The 13th Amendment has its champions. It also has detractors who point out its illegality, Indian hegemonic moves on Sri Lanka, irrelevance to the matters it sought to address, for pandering to expansionist communal myth-making and for ‘not being enough’.
For years, there has been talk of amending the 13th Amendment or even repealing it, but the political arithmetic if not the will has kept it alive. De-merging the North-East by the Supreme Court remains the biggest blow to the 13th Amendment, apart from the non-implementation of important elements, namely land and police powers.
In general, it is good practice to implement the constitution to the letter, even if there are articles that go against the spirit of democracy or even rob participatory power from the citizenry. On the other hand, the 13th Amendment was essentially imposed from without. There was no ‘by the people’ or ‘with the people’ in it and as for ‘for the people’, the only ‘people’ it has served have been fledgling politicians with big ambitions.
Its virtues have been debated and disputed to the point of boredom. A final decision (in the form of review and if necessary amendment or repeal, or even through a referendum) ought to have been taken in the early nineties when it became apparent that it was essentially an Indian baby given birth to, in Sri Lanka, with the intention of wrecking Sri Lanka from within. Better late than never, though.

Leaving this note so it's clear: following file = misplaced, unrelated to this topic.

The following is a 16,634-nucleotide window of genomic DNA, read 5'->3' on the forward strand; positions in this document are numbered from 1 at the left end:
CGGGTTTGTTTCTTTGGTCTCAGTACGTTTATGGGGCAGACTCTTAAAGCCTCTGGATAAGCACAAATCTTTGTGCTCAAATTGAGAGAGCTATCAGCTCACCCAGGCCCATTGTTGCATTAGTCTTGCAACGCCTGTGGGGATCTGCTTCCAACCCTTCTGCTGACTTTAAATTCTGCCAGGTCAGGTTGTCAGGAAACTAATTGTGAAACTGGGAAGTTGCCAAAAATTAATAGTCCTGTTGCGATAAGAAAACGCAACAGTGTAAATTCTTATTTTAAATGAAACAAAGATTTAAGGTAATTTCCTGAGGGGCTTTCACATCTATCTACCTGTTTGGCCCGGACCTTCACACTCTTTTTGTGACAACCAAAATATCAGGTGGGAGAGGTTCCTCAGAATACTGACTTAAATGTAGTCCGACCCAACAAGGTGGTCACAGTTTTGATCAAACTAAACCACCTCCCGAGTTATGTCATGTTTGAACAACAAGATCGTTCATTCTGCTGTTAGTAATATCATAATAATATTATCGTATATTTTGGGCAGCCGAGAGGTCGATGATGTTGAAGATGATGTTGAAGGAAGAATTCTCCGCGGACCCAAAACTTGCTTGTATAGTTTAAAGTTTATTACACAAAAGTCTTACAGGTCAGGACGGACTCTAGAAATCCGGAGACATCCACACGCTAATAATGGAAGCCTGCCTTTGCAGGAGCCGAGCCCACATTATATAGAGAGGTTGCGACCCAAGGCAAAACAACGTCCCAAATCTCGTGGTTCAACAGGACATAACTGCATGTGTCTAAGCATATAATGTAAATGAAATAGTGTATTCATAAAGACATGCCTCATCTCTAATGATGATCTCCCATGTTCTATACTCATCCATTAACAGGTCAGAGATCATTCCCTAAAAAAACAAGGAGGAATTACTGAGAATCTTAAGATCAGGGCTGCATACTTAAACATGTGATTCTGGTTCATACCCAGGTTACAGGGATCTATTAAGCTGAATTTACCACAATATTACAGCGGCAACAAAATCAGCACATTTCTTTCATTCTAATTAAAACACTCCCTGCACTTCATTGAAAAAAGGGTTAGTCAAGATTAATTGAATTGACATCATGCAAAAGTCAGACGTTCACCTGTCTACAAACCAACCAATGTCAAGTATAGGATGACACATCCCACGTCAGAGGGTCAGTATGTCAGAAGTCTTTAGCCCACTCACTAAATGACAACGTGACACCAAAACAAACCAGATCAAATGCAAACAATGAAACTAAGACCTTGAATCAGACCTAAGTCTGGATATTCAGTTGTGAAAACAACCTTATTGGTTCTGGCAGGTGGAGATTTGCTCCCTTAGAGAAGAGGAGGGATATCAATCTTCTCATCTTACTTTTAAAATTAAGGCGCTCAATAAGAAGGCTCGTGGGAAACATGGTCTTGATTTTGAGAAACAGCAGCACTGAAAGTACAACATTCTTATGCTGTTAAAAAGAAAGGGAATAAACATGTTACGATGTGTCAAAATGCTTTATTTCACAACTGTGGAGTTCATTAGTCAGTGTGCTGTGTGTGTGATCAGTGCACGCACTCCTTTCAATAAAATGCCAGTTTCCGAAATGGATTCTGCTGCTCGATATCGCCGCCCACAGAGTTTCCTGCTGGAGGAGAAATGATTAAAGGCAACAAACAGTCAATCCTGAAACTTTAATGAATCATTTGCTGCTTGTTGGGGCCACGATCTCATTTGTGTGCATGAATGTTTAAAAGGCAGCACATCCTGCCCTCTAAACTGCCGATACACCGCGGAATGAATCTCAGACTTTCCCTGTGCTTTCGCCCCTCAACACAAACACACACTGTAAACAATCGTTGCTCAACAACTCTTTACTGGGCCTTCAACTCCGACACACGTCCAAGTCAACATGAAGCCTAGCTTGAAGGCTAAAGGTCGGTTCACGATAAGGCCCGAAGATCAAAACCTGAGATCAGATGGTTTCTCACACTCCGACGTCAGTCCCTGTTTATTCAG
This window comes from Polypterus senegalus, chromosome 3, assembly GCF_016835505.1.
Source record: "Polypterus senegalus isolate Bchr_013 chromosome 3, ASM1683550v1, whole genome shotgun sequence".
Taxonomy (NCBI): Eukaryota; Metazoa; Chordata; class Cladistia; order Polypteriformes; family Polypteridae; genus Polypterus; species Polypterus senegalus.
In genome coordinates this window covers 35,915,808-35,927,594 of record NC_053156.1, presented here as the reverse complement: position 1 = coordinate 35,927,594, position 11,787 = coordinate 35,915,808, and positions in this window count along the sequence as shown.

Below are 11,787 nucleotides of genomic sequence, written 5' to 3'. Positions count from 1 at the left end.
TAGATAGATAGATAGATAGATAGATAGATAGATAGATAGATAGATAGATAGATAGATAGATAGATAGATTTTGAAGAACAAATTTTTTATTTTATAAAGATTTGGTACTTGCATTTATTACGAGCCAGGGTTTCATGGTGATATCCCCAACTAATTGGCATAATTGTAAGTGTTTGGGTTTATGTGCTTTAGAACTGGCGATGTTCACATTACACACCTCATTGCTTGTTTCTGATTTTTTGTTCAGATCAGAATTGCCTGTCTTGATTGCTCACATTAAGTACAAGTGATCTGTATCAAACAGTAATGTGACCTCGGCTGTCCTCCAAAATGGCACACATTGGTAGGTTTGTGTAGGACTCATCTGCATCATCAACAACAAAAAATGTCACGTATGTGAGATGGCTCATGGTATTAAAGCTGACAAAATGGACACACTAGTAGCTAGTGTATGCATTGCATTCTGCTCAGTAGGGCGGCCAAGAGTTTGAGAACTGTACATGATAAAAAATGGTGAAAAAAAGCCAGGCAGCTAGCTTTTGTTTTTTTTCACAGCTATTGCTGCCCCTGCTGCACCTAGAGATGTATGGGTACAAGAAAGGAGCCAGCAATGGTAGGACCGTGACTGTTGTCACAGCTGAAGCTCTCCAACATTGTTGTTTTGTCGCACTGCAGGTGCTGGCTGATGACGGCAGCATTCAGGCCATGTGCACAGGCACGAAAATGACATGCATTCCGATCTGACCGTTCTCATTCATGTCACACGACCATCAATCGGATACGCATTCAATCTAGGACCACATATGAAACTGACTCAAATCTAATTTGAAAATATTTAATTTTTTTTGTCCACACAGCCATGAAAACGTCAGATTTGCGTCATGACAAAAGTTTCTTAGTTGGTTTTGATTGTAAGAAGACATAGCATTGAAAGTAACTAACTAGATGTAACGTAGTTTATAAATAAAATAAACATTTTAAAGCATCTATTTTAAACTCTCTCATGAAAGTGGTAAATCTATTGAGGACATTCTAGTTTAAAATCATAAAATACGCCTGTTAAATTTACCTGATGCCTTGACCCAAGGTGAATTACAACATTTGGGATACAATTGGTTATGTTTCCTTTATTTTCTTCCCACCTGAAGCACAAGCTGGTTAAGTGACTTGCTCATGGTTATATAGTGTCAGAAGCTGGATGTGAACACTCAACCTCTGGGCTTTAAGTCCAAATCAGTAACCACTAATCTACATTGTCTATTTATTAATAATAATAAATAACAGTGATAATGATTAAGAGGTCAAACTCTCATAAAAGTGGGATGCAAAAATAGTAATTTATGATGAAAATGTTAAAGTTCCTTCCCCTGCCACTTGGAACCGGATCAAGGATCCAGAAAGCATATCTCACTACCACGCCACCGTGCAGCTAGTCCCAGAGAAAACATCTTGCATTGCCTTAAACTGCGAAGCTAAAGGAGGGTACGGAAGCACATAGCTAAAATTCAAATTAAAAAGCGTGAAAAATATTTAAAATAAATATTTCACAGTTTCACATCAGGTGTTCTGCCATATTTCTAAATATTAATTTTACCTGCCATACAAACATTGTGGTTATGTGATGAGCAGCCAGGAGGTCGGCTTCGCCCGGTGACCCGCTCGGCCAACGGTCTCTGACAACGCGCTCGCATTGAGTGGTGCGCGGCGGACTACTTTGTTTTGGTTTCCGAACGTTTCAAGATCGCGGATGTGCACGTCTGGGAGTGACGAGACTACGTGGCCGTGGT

The Jathika Hela Urumaya has presented an amendment to the Constitution (the 21st if it passes) that might change all that. Several constituent parties of the ruling coalition have vowed to oppose it, but history has shown that the bark of the small players is far worse than their bite. Some opposition members have expressed support for the 21st Amendment. Earlier, the JHU requested the UNP leadership to accord the privilege of a conscience-vote to its parliamentary group. In this scenario, the requisite two-thirds majority may very well be obtained.
Given the heated debate on the matter of devolving powers to the provinces against a backdrop of Eelamist claims, which have no base in history, and which stubbornly refuses to acknowledge demographic realities, a national referendum on the matter is also possible.
What is perhaps insufferable is the fact that India has had the gumption to entertain a delegation from the TNA that is seeking Indian intervention to stop this Amendment. The TNA, it is clear, has gone out of its way to earn the derision of Sri Lankans by relentlessly acting to compromise the dignity of the nation, over and above doing its best to attack sovereignty and territorial integrity.
India, according to reports, is ‘studying implications’. There are no implications that India need to worry about. What happens in Sri Lanka is Sri Lanka’s business. It has no impact on India. It may have implications for India’s political and strategic need to destabilise Sri Lanka. An IPKF officer once bragged that it was a ‘victory’ to get ‘Trincomalee as the capital of the North-East PC’ despite TULF/LTTE objections – ergo, India never gave a hoot to Tamil aspirations/grievances.
Right now, it’s a Sri Lankan issue, a Parliament decision and possible recovery of the ‘unitary’ character of the state.